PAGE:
Royalty - All amounts received for the privilege of using intangibles such as patents, copyrights, secret processes and formulae, as well as amounts received for the privilege of exploiting mineral, oil and gas deposits.

Settlor (Creator or Grantor) - A person who actually creates a Trust by irrevocably donating property or assets to be managed and administered by a Trustee but from which all benefits and profits will go to a beneficiary.

Shelf Company (Ready-Made Company) - A company that has already been organized and registered with designated capital and registration cost paid, and is placed on an inactive basis, with annual registration, capital and stamp duty fees currently paid .The directors and officers are substituted at the time the company is sold, at which point it is taken off the shelf and becomes active. Sale usually involves a change of name and certainly a change of owner and directors. LATC has such companies for sale.

Subsidiary Company - A subsidiary company is a company under the control of another company through stock ownership.

Tax Information Exchange Agreement (TIEA) - An agreement between two governments to exchange information on the citizens of one country who may have assets, bank accounts or dealings in the other country.  The inquirer must give evidence of suspected tax malfeasance and proof of the identity of the person(s) under inquiry must be made clear as ”fishing”  is not permitted ( i.e. inquiring based only on citizenship and with no names, addresses , proof of suspected tax malfeasance or other details given ). SVG has signed such TIEAs with the required number of other states, as stipulated by the OECD.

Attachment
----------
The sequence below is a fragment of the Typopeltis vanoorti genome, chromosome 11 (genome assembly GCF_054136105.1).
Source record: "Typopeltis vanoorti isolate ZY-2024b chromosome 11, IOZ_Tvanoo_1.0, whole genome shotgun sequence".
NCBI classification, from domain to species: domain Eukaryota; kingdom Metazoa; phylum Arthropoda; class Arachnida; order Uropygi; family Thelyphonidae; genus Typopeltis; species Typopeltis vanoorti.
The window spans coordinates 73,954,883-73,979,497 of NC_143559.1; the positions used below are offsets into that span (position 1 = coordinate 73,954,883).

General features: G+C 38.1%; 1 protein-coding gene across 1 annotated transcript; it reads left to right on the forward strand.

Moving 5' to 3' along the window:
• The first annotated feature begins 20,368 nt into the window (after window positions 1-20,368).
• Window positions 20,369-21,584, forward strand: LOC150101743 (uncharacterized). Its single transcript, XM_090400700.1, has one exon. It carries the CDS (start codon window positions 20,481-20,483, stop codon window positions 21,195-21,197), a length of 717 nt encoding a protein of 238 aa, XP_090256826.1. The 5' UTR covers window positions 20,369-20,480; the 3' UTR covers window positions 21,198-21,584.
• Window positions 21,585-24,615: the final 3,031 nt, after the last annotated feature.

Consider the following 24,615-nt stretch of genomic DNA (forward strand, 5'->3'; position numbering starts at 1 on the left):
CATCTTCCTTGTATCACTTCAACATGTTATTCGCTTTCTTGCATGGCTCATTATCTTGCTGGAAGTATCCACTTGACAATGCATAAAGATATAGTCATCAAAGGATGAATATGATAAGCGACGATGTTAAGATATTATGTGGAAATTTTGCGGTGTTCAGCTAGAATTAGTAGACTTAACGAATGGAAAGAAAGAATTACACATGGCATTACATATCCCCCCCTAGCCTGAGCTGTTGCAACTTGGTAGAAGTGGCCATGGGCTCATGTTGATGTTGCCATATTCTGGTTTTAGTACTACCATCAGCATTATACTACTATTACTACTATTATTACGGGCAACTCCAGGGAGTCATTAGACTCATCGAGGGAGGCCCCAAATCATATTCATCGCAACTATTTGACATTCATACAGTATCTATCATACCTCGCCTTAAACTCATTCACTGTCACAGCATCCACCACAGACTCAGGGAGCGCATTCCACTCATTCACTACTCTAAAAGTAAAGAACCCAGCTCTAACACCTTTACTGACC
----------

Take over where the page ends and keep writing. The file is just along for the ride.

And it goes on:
Trust - An entity created for the purpose of protecting and conserving assets for the benefit of a third party, the beneficiary. A Trust is governed by a Trust Deed which is a contract affecting three parties, the settlor, the Trustee and the beneficiary. A Trust protector is optional but recommended, as well. In the Trust, the settlor transfers asset ownership to the Trustee on behalf of the beneficiaries.

Trust Deed (Declaration of Trust) - The document that creates a Trust and lays down the ways of how the Trustees should conduct administration and management of the Trust, and how they are to distribute Trust assets among the beneficiaries.

Trust Protector - A person appointed by the settlor to oversee the Trust on behalf of the beneficiaries. In many jurisdictions, local Trust laws define the concept of the Trust protector. Has veto power over the Trustee with respect to discretionary matters but no say with respect to issues unequivocally covered in the Trust Deed. Trust decisions are the Trustee's alone. Protector has the power to remove the Trustee and appoint Trustees. Consults with the settlor, but the final decisions must be the protector(s). The extent of protector's powers in each separate case is defined by the settlor.

Trustee - A person who administers and manages the property transferred in a Trust. Trustee becomes a legal owner of the property, and has a fiduciary responsibility to act in accordance with a Trust Deed and for the benefit of the beneficiary.

Ultimate Beneficial Owner (UBO) or “Beneficiary” - A natural person or a legal entity enjoying the right to own an IBC or to receive benefits of a Trust upon conditions established by the Trust settlor in a Trust Deed.